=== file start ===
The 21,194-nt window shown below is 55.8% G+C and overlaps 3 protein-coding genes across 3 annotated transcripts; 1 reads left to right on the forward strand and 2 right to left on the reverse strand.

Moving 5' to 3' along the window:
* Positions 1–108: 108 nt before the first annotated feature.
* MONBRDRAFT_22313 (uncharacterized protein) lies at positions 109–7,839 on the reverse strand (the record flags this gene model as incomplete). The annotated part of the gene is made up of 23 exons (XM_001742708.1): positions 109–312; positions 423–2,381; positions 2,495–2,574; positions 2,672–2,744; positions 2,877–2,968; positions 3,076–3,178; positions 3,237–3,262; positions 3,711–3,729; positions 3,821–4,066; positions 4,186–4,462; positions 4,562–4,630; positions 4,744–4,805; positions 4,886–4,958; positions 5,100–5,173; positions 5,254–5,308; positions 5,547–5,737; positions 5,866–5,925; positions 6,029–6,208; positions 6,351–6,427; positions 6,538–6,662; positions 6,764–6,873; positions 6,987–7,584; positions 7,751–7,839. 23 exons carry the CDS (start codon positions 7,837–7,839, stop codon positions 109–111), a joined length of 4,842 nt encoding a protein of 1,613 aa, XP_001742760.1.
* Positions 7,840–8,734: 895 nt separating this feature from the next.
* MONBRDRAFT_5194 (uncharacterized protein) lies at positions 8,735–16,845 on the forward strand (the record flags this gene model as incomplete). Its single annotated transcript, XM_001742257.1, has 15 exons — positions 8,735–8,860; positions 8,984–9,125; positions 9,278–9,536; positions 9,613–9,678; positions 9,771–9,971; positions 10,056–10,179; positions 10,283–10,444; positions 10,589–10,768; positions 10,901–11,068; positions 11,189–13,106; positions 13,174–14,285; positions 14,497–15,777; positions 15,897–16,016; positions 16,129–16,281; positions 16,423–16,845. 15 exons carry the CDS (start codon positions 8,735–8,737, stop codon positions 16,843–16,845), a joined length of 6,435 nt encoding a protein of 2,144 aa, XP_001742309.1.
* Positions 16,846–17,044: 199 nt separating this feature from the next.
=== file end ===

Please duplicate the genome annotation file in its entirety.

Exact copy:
The 21,194-nt window shown below is 55.8% G+C and overlaps 3 protein-coding genes across 3 annotated transcripts; 1 reads left to right on the forward strand and 2 right to left on the reverse strand.

Moving 5' to 3' along the window:
* Positions 1–108: 108 nt before the first annotated feature.
* MONBRDRAFT_22313 (uncharacterized protein) lies at positions 109–7,839 on the reverse strand (the record flags this gene model as incomplete). The annotated part of the gene is made up of 23 exons (XM_001742708.1): positions 109–312; positions 423–2,381; positions 2,495–2,574; positions 2,672–2,744; positions 2,877–2,968; positions 3,076–3,178; positions 3,237–3,262; positions 3,711–3,729; positions 3,821–4,066; positions 4,186–4,462; positions 4,562–4,630; positions 4,744–4,805; positions 4,886–4,958; positions 5,100–5,173; positions 5,254–5,308; positions 5,547–5,737; positions 5,866–5,925; positions 6,029–6,208; positions 6,351–6,427; positions 6,538–6,662; positions 6,764–6,873; positions 6,987–7,584; positions 7,751–7,839. 23 exons carry the CDS (start codon positions 7,837–7,839, stop codon positions 109–111), a joined length of 4,842 nt encoding a protein of 1,613 aa, XP_001742760.1.
* Positions 7,840–8,734: 895 nt separating this feature from the next.
* MONBRDRAFT_5194 (uncharacterized protein) lies at positions 8,735–16,845 on the forward strand (the record flags this gene model as incomplete). Its single annotated transcript, XM_001742257.1, has 15 exons — positions 8,735–8,860; positions 8,984–9,125; positions 9,278–9,536; positions 9,613–9,678; positions 9,771–9,971; positions 10,056–10,179; positions 10,283–10,444; positions 10,589–10,768; positions 10,901–11,068; positions 11,189–13,106; positions 13,174–14,285; positions 14,497–15,777; positions 15,897–16,016; positions 16,129–16,281; positions 16,423–16,845. 15 exons carry the CDS (start codon positions 8,735–8,737, stop codon positions 16,843–16,845), a joined length of 6,435 nt encoding a protein of 2,144 aa, XP_001742309.1.
* Positions 16,846–17,044: 199 nt separating this feature from the next.